HP Inc. remained at the top of the U.S. PC market in the first quarter, capturing share from Dell and Apple, according to the latest data from market research firm Gartner.
HP PC shipments in the first quarter soared 16 percent, with Dell finishing No. 2 with a 4 percent decline in shipments, according to Gartner.
Gartner data shows that HP also continued to gain share against premium PC power Apple, which finished No. 4 with a slight decline in shipments.
The results marked the fourth consecutive quarter that HP has maintained its advantage over Dell in the U.S. market.
HP, in fact, was the only major PC vendor gaining first-quarter shipment share in the U.S. market – which accounts for about 20 percent of the overall market – also beating Lenovo, which finished No. 3 in the bruising PC market-share battle.
Solution providers said HP is firing on all cylinders, delivering more innovation in PC design, performance and experience than competitors. They said HP -- with its most stylish and coolest product portfolio ever – is delivering on the promise of the split from Hewlett Packard Enterprise 17 months ago,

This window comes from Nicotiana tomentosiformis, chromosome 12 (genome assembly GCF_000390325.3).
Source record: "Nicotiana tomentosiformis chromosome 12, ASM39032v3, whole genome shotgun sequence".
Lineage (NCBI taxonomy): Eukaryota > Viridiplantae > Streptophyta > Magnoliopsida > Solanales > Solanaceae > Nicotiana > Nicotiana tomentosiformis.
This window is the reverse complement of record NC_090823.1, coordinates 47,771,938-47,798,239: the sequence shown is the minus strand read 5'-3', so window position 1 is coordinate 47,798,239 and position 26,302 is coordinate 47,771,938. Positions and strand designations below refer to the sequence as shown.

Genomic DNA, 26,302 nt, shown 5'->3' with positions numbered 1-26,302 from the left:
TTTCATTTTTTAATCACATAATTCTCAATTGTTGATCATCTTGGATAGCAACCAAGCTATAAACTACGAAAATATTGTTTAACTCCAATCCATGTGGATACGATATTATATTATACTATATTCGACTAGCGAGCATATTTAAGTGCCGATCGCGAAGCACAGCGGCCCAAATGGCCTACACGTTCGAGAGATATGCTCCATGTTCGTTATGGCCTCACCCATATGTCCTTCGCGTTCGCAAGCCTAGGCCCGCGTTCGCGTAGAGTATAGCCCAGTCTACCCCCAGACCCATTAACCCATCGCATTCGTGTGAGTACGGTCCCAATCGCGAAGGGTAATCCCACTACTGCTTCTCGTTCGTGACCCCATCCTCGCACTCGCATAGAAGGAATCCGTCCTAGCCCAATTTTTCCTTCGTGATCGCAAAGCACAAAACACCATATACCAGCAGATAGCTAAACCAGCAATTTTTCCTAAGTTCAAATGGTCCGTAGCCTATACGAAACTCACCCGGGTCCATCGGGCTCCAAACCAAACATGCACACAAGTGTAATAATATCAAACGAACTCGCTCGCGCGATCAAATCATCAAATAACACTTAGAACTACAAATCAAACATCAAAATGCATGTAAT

The CEO of a large Dell partner, who did not want to be identified, said Dell's drive to be a bigger player in the enterprise with its $60 billion acquisition of storage market leader EMC had taken its toll on the company's U.S. PC business.
"Dell was a clear No. 1 in PCs several years ago," said the CEO. "I think most people would agree that in their effort to build up their data center business they have lowered their investment and focus on their golden goose – the PC business. The focus of all their energy has been in the data center."
Conversely, the source said, HP has become reinvigorated since the split. "HP has become more innovative and is producing better products. I was skeptical when HP announced the split, but it is clearly working. They are growing their PC business by a significant margin."
Dell executives say the company is focused on the global PC market, where it has enjoyed a four-year run of market-share gains, but has also implemented a more "robust" North America plan.